New Delhi: The government on Tuesday tightened norms for internet service providers (ISPs), mandating them to buy telecom equipment approved by it because of concerns over national security, in a move that could impact Chinese equipment suppliers. This comes in the wake of the government amending procurement rules for operators on 10 March.
The development will impact companies such as Gas Authority of India Ltd (Gail), Power Grid Corp Ltd, RailTel Corp Ltd, and Oil India Ltd, which hold ISP licences. Starting 15 June, these companies and other ISPs will only be able to procure telecom equipment listed as “trusted products”, which is yet to be finalized by the government-appointed authority.
The decision threatens to deal a blow to Chinese telecom gear makers Huawei and ZTE, against whom security concerns have been raised in some countries. In December, the UK government said installation of Huawei’s 5G equipment will be banned from September 2021, as it seeks to phase out all Huawei networks by 2027. The US has also banned Huawei gear till May on grounds of security risks.
As part of the security conditions, the department of telecommunications (DoT) has added a clause to the ISP License Agreement, saying that the government can impose riders on procurement of equipment on grounds of defence or national security. The government has authorized the National Cyber Security Coordinator (NCSC) to do this and ISPs will have to provide information as and when sought by the authority.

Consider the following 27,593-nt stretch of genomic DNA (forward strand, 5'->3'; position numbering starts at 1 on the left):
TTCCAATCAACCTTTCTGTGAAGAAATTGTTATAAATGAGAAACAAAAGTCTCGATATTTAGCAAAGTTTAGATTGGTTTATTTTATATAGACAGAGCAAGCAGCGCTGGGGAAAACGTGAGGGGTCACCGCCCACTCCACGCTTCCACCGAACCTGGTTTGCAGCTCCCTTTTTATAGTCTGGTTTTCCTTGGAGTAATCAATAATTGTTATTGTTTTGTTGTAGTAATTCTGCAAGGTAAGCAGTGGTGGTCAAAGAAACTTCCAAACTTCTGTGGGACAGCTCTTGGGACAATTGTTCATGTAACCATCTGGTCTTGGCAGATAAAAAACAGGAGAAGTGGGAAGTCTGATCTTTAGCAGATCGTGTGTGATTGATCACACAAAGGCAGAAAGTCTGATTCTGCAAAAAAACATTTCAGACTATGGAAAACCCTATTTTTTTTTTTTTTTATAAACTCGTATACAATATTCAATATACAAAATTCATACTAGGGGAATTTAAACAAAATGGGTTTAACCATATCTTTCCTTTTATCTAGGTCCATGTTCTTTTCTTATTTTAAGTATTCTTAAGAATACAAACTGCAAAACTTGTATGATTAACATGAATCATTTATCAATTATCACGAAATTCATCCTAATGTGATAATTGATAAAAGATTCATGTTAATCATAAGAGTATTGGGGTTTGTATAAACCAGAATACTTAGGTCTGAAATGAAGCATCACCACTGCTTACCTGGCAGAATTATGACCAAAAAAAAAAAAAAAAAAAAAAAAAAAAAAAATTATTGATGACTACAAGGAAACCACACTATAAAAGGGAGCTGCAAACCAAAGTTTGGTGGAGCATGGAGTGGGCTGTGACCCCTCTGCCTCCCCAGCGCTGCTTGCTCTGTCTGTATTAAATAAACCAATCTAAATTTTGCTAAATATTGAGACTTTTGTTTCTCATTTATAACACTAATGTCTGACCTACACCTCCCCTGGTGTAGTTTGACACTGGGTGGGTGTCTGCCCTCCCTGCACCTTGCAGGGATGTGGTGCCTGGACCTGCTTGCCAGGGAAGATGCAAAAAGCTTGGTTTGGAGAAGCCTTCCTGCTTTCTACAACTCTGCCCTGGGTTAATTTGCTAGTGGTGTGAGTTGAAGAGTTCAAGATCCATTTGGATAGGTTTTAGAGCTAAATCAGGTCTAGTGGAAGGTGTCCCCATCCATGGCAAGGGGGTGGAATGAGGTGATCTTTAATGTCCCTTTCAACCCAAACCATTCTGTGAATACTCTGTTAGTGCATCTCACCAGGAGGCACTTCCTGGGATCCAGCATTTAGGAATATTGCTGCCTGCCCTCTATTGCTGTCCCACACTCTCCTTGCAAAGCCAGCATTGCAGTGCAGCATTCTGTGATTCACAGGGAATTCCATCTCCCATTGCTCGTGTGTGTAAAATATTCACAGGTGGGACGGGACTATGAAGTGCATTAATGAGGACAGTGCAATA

NCSC will notify a list of “trusted sources” along with the equipment that do not threaten India’s national security. It may also name the vendors who will be barred from selling telecom gear, DoT said.
“With effect from 15 June, the licensee shall only connect trusted products in its network and seek permission from the designated authority (NCSC) for upgrade of existing network utilizing telecommunication equipment not designated as trusted products,” DoT said.
“However, these directions will not affect ongoing annual maintenance contracts or updates to existing equipment already inducted in the network as on date of effect,” it said.
The conditions on procuring equipment from trusted sources come ahead of the rollout of the 5G wireless service, which requires large-scale deployment of optical fibre and towers. The government expects the rollout of the technology by the end of 2021. However, this is not likely to happen on a pan-India basis, but in areas where the demand justifies the investments.
The government may also conduct 5G spectrum auction in the next six months, according to a parliamentary standing committee report issued on 8 February. The Centre, which recently concluded the sale of 4G airwaves, did not include bands (3,300-3,600MHz) earmarked for 5G in the auction.